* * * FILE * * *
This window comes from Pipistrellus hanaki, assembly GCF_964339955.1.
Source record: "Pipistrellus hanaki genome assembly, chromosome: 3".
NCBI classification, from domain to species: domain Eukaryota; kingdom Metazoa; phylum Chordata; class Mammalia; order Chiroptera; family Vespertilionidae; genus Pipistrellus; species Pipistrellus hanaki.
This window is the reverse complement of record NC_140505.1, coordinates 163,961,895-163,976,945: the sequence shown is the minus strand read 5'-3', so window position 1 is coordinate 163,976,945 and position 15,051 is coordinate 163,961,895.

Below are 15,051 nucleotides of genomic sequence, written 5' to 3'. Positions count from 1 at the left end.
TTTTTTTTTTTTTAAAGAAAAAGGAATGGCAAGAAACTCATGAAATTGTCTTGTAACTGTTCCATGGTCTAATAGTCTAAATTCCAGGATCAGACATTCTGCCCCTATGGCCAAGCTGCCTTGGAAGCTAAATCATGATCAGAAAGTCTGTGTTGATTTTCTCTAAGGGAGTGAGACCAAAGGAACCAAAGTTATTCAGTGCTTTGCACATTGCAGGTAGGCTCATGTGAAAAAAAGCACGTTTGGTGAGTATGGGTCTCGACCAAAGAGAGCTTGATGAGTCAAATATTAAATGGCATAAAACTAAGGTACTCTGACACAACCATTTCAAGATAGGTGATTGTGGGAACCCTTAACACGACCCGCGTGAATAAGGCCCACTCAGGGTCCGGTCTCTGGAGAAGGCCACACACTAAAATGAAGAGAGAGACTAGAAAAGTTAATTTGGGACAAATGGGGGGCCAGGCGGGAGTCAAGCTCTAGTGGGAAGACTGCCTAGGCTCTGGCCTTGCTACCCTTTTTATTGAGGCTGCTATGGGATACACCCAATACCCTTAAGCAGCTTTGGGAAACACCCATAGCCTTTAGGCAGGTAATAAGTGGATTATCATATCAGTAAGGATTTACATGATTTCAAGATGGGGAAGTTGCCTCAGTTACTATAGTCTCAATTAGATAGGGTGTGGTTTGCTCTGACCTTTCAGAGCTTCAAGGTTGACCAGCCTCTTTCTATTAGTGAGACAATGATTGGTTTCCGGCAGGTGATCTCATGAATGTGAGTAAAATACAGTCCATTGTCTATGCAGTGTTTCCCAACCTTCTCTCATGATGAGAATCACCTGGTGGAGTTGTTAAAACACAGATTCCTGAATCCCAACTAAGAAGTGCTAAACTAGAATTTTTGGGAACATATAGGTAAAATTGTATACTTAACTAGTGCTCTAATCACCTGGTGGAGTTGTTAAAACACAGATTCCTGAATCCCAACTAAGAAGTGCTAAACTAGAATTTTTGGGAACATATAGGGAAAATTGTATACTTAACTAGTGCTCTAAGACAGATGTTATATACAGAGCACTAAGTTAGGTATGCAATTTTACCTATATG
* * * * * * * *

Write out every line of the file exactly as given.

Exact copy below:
This window comes from Pipistrellus hanaki, assembly GCF_964339955.1.
Source record: "Pipistrellus hanaki genome assembly, chromosome: 3".
NCBI classification, from domain to species: domain Eukaryota; kingdom Metazoa; phylum Chordata; class Mammalia; order Chiroptera; family Vespertilionidae; genus Pipistrellus; species Pipistrellus hanaki.
This window is the reverse complement of record NC_140505.1, coordinates 163,961,895-163,976,945: the sequence shown is the minus strand read 5'-3', so window position 1 is coordinate 163,976,945 and position 15,051 is coordinate 163,961,895.

Below are 15,051 nucleotides of genomic sequence, written 5' to 3'. Positions count from 1 at the left end.
TTTTTTTTTTTTTAAAGAAAAAGGAATGGCAAGAAACTCATGAAATTGTCTTGTAACTGTTCCATGGTCTAATAGTCTAAATTCCAGGATCAGACATTCTGCCCCTATGGCCAAGCTGCCTTGGAAGCTAAATCATGATCAGAAAGTCTGTGTTGATTTTCTCTAAGGGAGTGAGACCAAAGGAACCAAAGTTATTCAGTGCTTTGCACATTGCAGGTAGGCTCATGTGAAAAAAAGCACGTTTGGTGAGTATGGGTCTCGACCAAAGAGAGCTTGATGAGTCAAATATTAAATGGCATAAAACTAAGGTACTCTGACACAACCATTTCAAGATAGGTGATTGTGGGAACCCTTAACACGACCCGCGTGAATAAGGCCCACTCAGGGTCCGGTCTCTGGAGAAGGCCACACACTAAAATGAAGAGAGAGACTAGAAAAGTTAATTTGGGACAAATGGGGGGCCAGGCGGGAGTCAAGCTCTAGTGGGAAGACTGCCTAGGCTCTGGCCTTGCTACCCTTTTTATTGAGGCTGCTATGGGATACACCCAATACCCTTAAGCAGCTTTGGGAAACACCCATAGCCTTTAGGCAGGTAATAAGTGGATTATCATATCAGTAAGGATTTACATGATTTCAAGATGGGGAAGTTGCCTCAGTTACTATAGTCTCAATTAGATAGGGTGTGGTTTGCTCTGACCTTTCAGAGCTTCAAGGTTGACCAGCCTCTTTCTATTAGTGAGACAATGATTGGTTTCCGGCAGGTGATCTCATGAATGTGAGTAAAATACAGTCCATTGTCTATGCAGTGTTTCCCAACCTTCTCTCATGATGAGAATCACCTGGTGGAGTTGTTAAAACACAGATTCCTGAATCCCAACTAAGAAGTGCTAAACTAGAATTTTTGGGAACATATAGGTAAAATTGTATACTTAACTAGTGCTCTAATCACCTGGTGGAGTTGTTAAAACACAGATTCCTGAATCCCAACTAAGAAGTGCTAAACTAGAATTTTTGGGAACATATAGGGAAAATTGTATACTTAACTAGTGCTCTAAGACAGATGTTATATACAGAGCACTAAGTTAGGTATGCAATTTTACCTATATG